Active Directory change monitoring has become a tricky business. No matter how hard you try, eventually something vital slip through the cracks. But the truth is, it need not be that way.
ManageEngine ADSolutions has cracked the code to implementing the best possible change tracking program for your Active Directory environment. We will be sharing this program with you in a free, onsite event in the San Francisco Bay Area. We’re inviting all you AD users and enthusiasts to join us on October 22, 2014, to participate in “Next-Gen Active Directory Auditing Seminar and Workshop” with Derek Melber, our resident AD expert. The event will be held at ManageEngine’s headquarters and eve…
While you get a pat on your back, they disappear in the shadows of the server rack.
While the office celebrates your success, they never claim their part in it.
While you are hailed a hero, no one recognizes the ones behind the scenes.
They willingly accommodate 24 X 7 X 365 schedules so that you enjoy flexi-hours.
They forego celebrations so that you don’t miss your share of family time.
They are at your beck and call and are your true day savers.
They sometimes are super humans, and you call them your SysAdmins.
It’s that time of the year when we thank them for their outstanding support.
It’s time to appreciate and recognize their efforts.
It’s time to salute the “Lords of the Links…
As Gregg Steinhafel steps down as chairman and CEO of Target, we’re witnessing more than just an act of contrition for one of the largest and most costly data breaches — ever. We’re witnessing the evolution of data breaches, and IT security in general, as a corner office concern.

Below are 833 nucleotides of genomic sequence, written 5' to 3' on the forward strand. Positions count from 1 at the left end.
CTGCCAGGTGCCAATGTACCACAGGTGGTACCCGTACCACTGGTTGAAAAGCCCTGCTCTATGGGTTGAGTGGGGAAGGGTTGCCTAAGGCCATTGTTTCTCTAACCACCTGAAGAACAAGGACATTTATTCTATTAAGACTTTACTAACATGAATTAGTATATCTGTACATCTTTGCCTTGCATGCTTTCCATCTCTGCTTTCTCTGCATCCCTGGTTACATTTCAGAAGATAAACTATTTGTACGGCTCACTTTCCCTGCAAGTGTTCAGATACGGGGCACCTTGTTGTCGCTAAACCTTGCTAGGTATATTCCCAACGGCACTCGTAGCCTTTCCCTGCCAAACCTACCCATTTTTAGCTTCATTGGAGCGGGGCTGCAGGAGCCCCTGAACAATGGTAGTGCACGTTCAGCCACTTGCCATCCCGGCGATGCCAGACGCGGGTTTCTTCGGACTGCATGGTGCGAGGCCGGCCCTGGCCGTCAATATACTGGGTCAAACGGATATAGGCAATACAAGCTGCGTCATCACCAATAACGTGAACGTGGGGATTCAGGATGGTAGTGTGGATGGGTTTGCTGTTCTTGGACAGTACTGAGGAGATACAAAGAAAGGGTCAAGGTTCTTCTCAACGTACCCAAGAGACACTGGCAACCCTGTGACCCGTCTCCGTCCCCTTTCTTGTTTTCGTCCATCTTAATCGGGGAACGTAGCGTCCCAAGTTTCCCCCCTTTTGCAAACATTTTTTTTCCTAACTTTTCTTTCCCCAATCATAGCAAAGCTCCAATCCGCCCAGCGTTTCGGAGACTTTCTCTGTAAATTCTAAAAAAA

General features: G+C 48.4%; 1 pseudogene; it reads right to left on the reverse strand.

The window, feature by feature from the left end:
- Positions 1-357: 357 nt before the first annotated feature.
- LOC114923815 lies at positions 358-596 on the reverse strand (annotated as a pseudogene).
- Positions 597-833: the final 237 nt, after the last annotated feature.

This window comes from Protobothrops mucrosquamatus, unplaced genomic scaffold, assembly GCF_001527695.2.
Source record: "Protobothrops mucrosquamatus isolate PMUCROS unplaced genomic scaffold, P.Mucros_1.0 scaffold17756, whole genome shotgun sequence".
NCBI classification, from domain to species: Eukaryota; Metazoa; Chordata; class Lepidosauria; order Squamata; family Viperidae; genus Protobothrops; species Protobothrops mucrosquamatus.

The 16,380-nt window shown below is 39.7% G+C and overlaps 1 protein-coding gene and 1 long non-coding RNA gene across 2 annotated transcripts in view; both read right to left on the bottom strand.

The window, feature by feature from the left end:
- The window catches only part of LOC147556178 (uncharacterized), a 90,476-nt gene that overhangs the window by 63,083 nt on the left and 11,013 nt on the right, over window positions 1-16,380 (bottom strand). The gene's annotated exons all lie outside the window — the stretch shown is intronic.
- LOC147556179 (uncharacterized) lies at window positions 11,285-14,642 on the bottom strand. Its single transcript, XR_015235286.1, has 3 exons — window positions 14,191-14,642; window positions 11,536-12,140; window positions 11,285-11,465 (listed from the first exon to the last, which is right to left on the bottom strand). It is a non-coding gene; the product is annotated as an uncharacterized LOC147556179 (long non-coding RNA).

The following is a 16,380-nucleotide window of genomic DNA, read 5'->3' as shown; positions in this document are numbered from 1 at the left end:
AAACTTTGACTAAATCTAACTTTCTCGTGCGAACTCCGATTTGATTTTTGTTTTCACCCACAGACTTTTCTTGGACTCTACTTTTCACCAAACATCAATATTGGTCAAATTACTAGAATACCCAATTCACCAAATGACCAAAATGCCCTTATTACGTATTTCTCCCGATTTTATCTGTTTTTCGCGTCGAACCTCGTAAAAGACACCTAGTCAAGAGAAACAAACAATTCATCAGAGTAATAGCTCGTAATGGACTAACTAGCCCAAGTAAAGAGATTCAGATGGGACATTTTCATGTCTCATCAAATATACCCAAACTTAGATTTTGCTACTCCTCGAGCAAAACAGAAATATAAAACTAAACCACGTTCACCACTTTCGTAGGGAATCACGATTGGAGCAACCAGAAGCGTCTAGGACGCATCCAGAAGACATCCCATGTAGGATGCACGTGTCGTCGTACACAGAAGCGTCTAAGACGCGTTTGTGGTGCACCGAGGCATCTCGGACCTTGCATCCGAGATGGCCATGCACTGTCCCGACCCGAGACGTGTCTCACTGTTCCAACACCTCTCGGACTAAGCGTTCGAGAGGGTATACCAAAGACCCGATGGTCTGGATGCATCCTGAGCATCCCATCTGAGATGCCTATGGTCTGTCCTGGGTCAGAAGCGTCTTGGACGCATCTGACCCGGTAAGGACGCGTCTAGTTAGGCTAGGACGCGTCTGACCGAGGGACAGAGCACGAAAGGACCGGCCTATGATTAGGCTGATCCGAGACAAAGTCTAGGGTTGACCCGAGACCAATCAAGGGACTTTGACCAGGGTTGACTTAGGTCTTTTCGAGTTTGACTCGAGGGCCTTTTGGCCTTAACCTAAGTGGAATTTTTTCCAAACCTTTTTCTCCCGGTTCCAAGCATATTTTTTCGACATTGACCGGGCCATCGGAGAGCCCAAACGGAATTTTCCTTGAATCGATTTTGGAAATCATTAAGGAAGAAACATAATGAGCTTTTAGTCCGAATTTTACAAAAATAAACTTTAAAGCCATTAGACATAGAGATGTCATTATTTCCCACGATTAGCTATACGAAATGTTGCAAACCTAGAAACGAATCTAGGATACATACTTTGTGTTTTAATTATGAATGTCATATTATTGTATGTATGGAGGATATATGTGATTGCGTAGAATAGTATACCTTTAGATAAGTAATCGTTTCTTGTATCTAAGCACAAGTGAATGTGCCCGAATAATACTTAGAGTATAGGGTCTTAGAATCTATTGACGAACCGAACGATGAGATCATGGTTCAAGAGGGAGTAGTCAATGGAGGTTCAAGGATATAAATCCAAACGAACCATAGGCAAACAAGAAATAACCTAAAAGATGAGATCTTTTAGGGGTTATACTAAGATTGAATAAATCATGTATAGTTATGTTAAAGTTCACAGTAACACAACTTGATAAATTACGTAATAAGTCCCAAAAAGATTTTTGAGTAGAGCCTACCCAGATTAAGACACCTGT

For today’s CEO, being the victim of criminal hackers is no longer just a source of embarrassment. Now, being hacked often carries legal ramifications and can even cost you your job. Here are a few tips for those of you who’d like to stay in the corner office.
Accept IT security as your responsibility
The CEO has always had broad responsibility for the overall health and growth of his or her organization. His…
Hi, my name is Mason, and it’s been 36 minutes since I last played Flappy Bird. My current high score is 24.
If you are anything like me, playing the latest viral mobile app phenomenon, Flappy Bird, has been equal parts joy, frustration, and addiction. The same could probably be said for the game’s creator Dong Nguyen, who followed through with his promise to take the game down from the app stores last week. Nguyen claims he took down the incredibly popular game due to its addictive nature. He said he designed the game to be a fun time waster, not one that would draw all the (perceivably) negative attention.
While I certainly can respect his altruistic reason for taking the game down, I’m sorry to s…
Well, the white smoke from the Microsoft CEO search chimney signaled this week that the company had finally selected a new CEO – Satya Nadella. The selection and the speculation about who would be named CEO of the venerable software behemoth was highly publicized and closely followed, mainly because the one-time software monopoly has repeatedly under-executed or just flat out missed major technology trends over the last decade.